Cartilage, found in joints and the disks of the spine, contains around 80 percent water. Long-term dehydration can reduce the joints’ shock-absorbing ability, leading to joint pain.
Saliva helps us digest our food and keeps the mouth, nose, and eyes moist. This prevents friction and damage. Drinking water also keeps the mouth clean
Blood is more than 90 percent water, and blood carries oxygen to different parts of the body.
With dehydration, the skin can become more vulnerable to skin disorders and premature wrinkling.
Dehydration can affect brain structure and function. It is also involved in the production of hormones and neurotransmitters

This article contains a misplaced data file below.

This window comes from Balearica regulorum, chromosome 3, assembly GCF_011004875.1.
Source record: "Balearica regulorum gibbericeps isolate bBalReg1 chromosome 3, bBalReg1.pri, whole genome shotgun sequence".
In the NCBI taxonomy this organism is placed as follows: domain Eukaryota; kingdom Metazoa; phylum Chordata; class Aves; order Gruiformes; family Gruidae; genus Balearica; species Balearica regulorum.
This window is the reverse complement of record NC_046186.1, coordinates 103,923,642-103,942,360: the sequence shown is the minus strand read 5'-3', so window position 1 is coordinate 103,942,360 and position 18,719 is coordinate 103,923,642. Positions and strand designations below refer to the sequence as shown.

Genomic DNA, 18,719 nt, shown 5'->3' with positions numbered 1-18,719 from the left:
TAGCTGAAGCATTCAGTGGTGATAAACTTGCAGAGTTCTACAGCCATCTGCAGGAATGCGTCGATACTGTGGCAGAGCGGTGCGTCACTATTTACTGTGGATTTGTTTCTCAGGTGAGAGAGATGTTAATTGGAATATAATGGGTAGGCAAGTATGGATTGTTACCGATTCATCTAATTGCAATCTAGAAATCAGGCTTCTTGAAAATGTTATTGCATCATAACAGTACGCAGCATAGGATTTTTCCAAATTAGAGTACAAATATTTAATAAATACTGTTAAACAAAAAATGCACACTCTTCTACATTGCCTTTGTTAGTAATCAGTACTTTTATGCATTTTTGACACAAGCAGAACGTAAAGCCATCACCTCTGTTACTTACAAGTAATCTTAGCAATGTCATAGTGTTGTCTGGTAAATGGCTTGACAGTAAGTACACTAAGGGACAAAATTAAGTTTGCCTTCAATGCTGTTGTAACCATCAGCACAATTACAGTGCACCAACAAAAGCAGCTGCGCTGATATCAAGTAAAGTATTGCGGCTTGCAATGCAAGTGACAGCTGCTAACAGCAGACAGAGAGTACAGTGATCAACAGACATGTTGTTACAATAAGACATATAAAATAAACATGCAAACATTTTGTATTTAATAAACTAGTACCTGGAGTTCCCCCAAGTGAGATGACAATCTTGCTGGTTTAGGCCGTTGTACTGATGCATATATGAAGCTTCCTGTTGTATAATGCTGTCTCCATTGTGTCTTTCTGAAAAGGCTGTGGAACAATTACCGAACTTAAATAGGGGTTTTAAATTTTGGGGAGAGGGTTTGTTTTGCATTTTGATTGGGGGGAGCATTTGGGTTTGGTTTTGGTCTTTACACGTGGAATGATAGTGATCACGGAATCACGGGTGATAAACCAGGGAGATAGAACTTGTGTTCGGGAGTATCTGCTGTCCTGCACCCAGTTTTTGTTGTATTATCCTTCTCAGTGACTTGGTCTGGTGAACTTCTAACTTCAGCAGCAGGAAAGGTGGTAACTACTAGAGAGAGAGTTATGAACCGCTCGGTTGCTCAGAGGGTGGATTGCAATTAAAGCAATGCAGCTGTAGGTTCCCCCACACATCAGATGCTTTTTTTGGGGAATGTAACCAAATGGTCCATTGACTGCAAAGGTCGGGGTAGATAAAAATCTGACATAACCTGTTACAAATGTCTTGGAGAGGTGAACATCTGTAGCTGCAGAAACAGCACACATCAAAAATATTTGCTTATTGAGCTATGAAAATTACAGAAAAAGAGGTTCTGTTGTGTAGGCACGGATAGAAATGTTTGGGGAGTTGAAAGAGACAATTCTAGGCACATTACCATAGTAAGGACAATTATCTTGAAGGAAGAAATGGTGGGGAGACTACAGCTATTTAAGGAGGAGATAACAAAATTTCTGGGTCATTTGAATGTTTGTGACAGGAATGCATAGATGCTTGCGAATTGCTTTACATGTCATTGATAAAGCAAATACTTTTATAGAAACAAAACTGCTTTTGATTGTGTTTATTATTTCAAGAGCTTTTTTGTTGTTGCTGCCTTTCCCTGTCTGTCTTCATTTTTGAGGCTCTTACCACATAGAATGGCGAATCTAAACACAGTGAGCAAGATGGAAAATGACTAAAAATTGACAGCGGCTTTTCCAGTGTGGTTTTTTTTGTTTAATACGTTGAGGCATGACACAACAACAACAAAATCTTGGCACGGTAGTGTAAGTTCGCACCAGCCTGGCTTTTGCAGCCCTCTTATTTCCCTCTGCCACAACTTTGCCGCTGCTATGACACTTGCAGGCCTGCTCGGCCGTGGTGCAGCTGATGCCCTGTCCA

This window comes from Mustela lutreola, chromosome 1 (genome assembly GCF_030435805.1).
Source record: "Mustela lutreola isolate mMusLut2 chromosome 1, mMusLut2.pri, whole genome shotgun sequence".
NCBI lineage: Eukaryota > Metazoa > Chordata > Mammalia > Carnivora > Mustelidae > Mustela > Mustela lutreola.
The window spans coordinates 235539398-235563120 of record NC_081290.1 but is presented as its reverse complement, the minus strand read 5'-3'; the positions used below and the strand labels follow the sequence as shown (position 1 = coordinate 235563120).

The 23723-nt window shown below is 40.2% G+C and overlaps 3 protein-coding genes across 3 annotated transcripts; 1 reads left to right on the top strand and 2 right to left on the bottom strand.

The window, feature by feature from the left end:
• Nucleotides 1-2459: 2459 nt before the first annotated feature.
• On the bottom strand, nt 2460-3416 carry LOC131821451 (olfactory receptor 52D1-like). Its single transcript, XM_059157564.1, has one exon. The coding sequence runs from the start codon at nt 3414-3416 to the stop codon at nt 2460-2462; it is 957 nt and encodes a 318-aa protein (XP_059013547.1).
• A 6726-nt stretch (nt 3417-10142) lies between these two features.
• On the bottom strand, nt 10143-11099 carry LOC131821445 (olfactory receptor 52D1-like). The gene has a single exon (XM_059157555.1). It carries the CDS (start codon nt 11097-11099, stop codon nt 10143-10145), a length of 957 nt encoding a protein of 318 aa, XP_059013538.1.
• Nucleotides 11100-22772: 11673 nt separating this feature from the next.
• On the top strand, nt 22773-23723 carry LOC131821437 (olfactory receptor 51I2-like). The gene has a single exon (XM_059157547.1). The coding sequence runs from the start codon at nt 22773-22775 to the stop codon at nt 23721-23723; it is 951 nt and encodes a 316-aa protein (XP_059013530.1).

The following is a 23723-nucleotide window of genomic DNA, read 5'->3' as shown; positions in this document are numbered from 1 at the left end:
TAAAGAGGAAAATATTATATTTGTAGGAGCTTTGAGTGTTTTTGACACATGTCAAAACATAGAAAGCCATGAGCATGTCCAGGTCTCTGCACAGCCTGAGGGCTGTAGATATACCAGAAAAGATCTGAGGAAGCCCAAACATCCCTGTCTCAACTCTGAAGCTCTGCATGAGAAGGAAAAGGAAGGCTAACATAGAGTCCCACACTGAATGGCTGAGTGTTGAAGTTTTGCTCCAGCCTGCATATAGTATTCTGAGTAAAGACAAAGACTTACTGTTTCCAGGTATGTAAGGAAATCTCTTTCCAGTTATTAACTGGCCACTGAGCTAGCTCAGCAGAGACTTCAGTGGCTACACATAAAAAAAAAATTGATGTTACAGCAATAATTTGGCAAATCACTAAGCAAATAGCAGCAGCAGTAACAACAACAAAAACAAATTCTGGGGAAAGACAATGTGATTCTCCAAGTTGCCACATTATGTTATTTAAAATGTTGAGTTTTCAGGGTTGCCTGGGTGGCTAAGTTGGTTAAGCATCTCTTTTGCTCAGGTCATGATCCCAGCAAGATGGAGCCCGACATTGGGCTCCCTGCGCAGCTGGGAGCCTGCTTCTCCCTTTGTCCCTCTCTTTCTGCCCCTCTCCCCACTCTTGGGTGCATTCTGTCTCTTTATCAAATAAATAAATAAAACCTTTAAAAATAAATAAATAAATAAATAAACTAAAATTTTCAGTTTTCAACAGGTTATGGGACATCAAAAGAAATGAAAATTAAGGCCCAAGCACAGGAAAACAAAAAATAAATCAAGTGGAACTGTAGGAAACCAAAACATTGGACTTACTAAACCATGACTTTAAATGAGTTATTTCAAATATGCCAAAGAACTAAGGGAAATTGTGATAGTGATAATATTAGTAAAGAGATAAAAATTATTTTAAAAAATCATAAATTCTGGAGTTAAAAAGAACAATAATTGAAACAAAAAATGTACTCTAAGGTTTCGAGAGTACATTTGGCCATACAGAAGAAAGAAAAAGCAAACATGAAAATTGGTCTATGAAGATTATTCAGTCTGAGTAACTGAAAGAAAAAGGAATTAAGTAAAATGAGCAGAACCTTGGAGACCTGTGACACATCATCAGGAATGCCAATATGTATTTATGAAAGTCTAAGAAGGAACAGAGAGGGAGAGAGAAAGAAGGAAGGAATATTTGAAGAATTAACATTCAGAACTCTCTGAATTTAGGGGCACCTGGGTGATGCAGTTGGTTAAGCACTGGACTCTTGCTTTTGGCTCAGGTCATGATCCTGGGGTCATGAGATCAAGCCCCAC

Water that is stored in the middle layers of the skin comes to the skin’s surface as sweat when the body heats up
The bowel needs water to work properly. Dehydration can lead to digestive problems, constipation, and an overly acidic stomach.
Water is needed in the processes of sweating and removal of urine and feces.
A lack of water can cause blood to become thicker, increasing blood pressure.